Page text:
|Doc Rivers: ‘There is no rotation right now’||12.31.10 at 2:54 pm ET|
The easy question for Doc Rivers and the Celtics is replacing Kevin Garnett in the starting lineup. That job will fall to Glen Davis, as expected. The harder part is figuring out what to do what to do when Rivers has to go to his bench. For the time being, that’s a game-by-game process.
“We’re going to do both,” Rivers said before the Celtics took on the Hornets. “Again, for right now, there is no rotation. There’s the starters and then we’ll figure it out from there on. “The game will dictate that, foul trouble may dictate that. We just have to be ready as a staff.”
Rivers said he’s not a fan of going small, although circumstances and matchups may push him in that direction. Beyond the uncertainty, Rivers is also concerned that players may try to do too much without Garnett, and he’s not just talking about Davis. “That’s my biggest concern for everyone. Not just Glen, but everyone,” Rivers said. “That’s the human nature. We’re going to win games for this period of time with being a team. We’re not going to win any other way.”
Rivers also appealed for patience with Jermaine O’Neal, who is working his way back after missing 19 games with a knee injury. “It’s a tough time for Jermaine too,” the coach said. “Coming off the injury, he has to make sure he’s not trying to doo to much himself and we have to be careful with his minutes.”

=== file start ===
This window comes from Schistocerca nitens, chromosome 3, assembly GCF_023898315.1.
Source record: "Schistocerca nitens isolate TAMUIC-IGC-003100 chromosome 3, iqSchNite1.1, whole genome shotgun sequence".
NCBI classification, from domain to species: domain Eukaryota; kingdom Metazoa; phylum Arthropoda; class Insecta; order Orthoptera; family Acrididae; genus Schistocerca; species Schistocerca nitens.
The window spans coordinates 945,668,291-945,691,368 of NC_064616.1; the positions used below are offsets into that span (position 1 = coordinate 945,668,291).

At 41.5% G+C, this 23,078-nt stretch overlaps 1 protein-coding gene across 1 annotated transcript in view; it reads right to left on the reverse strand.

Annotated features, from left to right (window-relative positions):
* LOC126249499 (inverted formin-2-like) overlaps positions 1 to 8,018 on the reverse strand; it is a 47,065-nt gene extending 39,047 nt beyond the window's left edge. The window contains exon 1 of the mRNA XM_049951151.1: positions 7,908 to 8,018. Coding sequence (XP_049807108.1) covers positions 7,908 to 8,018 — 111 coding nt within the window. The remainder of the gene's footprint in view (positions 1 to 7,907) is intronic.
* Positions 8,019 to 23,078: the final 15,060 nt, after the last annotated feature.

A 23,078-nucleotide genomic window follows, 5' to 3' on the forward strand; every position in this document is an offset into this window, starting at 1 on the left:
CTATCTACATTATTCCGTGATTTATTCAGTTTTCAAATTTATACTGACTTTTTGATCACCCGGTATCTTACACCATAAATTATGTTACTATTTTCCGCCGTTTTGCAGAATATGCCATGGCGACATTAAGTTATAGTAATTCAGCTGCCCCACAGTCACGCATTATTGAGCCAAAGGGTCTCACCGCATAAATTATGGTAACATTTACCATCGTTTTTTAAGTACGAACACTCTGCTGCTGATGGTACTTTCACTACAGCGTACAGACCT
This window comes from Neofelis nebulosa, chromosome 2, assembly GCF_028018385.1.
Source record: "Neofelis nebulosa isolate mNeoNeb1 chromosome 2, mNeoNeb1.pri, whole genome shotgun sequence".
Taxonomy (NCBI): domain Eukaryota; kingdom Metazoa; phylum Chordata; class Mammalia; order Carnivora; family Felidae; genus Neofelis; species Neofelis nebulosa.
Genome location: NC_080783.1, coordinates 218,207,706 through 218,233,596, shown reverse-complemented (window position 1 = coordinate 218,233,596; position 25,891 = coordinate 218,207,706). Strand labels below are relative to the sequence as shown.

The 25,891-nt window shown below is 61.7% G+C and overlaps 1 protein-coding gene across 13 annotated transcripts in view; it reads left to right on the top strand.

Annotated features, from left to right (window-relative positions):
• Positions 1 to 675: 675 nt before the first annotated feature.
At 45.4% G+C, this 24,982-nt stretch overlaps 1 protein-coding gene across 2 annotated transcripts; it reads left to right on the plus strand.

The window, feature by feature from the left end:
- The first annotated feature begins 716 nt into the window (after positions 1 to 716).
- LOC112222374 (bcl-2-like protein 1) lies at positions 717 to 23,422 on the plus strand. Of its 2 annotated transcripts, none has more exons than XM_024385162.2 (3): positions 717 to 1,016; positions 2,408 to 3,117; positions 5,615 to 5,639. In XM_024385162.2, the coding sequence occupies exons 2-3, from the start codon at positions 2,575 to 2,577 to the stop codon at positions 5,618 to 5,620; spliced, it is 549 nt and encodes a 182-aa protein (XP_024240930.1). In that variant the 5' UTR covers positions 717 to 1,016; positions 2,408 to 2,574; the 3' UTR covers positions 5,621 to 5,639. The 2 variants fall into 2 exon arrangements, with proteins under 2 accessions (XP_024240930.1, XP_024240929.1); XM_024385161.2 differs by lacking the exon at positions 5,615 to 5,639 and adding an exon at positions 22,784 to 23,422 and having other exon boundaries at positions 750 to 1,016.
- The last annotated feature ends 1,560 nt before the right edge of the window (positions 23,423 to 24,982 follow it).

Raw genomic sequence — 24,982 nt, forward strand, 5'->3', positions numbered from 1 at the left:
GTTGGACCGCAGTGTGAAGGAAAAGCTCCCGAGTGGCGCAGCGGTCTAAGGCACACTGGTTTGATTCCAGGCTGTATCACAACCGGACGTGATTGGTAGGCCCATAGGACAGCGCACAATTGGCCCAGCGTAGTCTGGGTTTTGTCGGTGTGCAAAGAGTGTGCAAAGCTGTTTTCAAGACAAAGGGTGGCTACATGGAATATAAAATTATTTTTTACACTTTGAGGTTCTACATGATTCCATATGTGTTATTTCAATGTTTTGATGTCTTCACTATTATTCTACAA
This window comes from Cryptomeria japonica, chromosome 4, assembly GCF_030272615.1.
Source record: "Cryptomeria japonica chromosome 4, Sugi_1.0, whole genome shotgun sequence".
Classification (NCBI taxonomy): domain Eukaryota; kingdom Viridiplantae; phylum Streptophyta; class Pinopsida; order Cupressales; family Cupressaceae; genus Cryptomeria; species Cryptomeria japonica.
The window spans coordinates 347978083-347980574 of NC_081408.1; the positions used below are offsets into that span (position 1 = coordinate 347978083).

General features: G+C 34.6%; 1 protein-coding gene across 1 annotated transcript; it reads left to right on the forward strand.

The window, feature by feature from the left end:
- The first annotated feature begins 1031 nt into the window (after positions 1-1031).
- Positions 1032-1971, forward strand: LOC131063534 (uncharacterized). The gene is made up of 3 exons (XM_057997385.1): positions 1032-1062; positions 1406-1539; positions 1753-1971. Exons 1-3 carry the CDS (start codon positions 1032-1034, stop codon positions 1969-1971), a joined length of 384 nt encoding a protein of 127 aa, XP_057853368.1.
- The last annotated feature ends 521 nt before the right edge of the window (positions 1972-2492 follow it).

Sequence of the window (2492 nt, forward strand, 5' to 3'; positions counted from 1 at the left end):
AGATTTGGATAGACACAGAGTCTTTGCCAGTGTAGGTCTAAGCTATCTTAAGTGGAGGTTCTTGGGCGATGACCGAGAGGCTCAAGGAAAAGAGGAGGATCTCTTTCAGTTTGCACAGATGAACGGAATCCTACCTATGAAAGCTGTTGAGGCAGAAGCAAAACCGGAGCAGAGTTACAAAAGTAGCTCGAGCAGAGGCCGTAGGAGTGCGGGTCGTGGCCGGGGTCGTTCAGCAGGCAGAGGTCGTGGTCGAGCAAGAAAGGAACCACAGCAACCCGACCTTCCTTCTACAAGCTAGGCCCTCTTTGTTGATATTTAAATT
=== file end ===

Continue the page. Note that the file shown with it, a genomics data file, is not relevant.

But Rivers isn’t giving up on these games. The Celtics play 11 of their next 13 at home starting with this afternoon’s contest with the Hornets and he anticipated trying to make a big push during this stretch when the season started.
“Right now we are a game to game team, and that’s all we can be with all the injuries we have,” Rivers said. “But we have to be a game to game team that’s trying to win games.”
|Doc Rivers on D&C: ‘I think we’re in good shape’ with Kevin Garnett||12.30.10 at 9:47 am ET|
On his weekly appearance on the Dennis & Callahan show, Celtics coach Doc Rivers expressed optimism about the health of Kevin Garnett, but added that he will know more later Thursday after Garnett has an MRI. Garnett suffered a leg injury Wednesday night in the first quarter against the Pistons. There was no contact on the play, which fueled fears that Garnett had possibly re-injured his surgically-repaired right knee. The team thinks that the injury was related to a muscle, and not his knee, however.
“I can’t tell you much more than what you know already,” Rivers said. “He’s going to do more tests today. We do think it’s muscle-related. We don’t think it has anything to do with the knee, but we don’t know. So we’re going to wait and see.”
Rivers added, “I think we’re in good shape here, but you just never know. I’m just going to wait for the MRI. I should know by mid-afternoon.”
He is also looking for more from Jermaine O’Neal who has played the last three games after missing time with a knee injury. “We need him,” Rivers said. “He struggled against obviously Orlando, first game back. I thought Indiana in the second half he was terrific. I thought [against Detroit] he was one of the few bright spots. He played with great energy and did his job defensively.”